}
}
$sessMgr.TerminateSession($oldSessions)

You can modify the hell out of this script to suit your needs and be my guest….

You can download the full script here.

The scripts are based on code found  at the PowerCLI community by LucD.
http://communities.vmware.com/message/914858#914858

Last week I attended a Magirus course on administrating you VMware environment using PowerCLI, and below is some of the small scripts I created.

These code sniplets will help you manage your VMware environment and give you some ideas of how powerful the VMware PowerCLI really is.

I’m sure VMware will add even more CMDLETS to the PowerCLI in the feature.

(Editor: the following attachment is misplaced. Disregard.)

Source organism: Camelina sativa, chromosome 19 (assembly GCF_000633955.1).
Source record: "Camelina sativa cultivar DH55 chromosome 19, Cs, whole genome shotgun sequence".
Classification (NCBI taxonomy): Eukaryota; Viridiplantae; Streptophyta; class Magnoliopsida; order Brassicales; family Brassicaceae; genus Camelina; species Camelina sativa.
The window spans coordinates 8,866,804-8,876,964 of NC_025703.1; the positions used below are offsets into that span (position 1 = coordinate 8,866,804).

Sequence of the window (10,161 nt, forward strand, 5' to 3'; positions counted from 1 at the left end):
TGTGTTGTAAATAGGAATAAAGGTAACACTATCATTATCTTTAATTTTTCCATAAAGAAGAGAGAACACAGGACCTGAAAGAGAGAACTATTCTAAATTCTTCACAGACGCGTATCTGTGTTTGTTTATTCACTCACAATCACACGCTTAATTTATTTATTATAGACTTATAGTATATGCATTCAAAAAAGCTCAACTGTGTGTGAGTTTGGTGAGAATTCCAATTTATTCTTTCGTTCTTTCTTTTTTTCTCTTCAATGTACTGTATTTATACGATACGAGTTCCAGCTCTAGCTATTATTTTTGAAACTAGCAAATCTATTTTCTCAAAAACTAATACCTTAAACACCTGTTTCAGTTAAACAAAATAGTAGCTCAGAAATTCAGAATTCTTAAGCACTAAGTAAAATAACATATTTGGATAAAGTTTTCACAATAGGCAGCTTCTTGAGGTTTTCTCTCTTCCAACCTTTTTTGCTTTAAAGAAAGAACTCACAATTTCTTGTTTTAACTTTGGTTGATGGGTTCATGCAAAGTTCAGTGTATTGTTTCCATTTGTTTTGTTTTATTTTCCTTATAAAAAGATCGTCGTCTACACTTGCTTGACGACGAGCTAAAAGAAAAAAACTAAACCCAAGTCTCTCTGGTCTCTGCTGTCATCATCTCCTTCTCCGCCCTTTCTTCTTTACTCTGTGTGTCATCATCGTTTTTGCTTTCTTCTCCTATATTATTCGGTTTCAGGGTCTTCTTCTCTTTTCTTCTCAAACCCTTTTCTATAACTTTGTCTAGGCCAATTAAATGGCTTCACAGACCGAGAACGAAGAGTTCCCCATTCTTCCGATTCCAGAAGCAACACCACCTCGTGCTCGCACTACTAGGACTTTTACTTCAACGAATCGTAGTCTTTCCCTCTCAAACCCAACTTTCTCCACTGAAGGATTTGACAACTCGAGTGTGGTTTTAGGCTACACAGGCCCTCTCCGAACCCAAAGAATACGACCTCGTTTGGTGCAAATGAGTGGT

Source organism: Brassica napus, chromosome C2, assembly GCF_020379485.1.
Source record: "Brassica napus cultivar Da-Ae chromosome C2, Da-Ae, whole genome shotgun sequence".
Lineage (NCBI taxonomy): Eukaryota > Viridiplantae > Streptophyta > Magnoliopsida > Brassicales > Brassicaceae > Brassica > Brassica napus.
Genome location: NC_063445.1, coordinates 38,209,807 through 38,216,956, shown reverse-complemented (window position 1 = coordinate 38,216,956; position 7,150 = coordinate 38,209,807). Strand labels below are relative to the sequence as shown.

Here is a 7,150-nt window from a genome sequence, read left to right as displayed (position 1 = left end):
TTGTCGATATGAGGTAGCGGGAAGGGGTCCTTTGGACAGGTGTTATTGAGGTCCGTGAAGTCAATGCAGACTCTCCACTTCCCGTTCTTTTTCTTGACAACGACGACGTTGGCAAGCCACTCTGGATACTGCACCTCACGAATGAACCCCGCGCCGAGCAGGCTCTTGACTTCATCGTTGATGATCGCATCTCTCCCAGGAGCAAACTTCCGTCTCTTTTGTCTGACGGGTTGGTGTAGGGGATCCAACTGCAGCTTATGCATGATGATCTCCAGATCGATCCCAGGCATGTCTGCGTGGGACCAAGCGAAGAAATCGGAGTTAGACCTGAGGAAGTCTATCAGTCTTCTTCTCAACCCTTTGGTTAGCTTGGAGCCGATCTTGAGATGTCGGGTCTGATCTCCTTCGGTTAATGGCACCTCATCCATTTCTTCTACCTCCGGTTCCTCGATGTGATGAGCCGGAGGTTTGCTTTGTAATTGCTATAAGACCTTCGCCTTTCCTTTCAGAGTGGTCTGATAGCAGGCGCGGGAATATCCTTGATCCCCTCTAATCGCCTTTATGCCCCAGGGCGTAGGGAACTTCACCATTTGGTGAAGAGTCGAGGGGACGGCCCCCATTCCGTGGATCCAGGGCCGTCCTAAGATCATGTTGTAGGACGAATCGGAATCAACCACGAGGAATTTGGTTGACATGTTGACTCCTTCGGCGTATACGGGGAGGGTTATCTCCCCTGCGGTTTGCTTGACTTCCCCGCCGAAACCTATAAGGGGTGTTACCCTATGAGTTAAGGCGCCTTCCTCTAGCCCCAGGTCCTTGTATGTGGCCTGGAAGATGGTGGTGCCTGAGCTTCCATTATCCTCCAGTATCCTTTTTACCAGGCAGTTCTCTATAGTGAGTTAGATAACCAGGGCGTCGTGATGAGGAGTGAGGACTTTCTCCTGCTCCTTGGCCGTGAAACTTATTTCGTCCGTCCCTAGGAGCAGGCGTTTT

Get the latest PowerCLI here.
A function to load different PSSnapins.
Put it in the beginning of all you Powershell scripts,
to load the different PSSnapin you need.


function LoadSnapin{
  param($PSSnapinName)
  if (!(Get-PSSnapin | where {$_.Name   -eq $PSSnapinName})){
    Add-pssnapin -name $PSSnapinName
  }
}
LoadSnapin -PSSnapinName   "VMware.VimAutomation.Core"

Clone a VM to template.


$VMToClone = "vm_name"
$TemplateName = "TemplateName"
$Datacenter = "Training"
get-vm $VMToClone| stop-vm
New-Template -VM $VMToClone -Name $TemplateName 
   -Location $(Get-Datacenter $Datacenter)

Convert Template to VM – without changing the name.


$TemplateName = "TemplateName"
Set-Template -Template $(get-template $TemplateName) -ToVM

Convert VM to Template – without changing the name.


$VMtoTemplate = "vm_name"
$vm = Get-VM $VMtoTemplate | Get-View
$vm.MarkAsTemplate()

Deploying a VM from template.


$strNewVMName = "NewVM_01"
$strTemplate = "TemplateName"
$strDestinationHost = "ESX01"
New-VM -Name $strNewVMName -Template $(get-template   $strTemplate) 
   -VMHost $(Get-VMHost $strDestinationHost)

Deploying a VM from template using a Customization Specification and using Thin provisioning.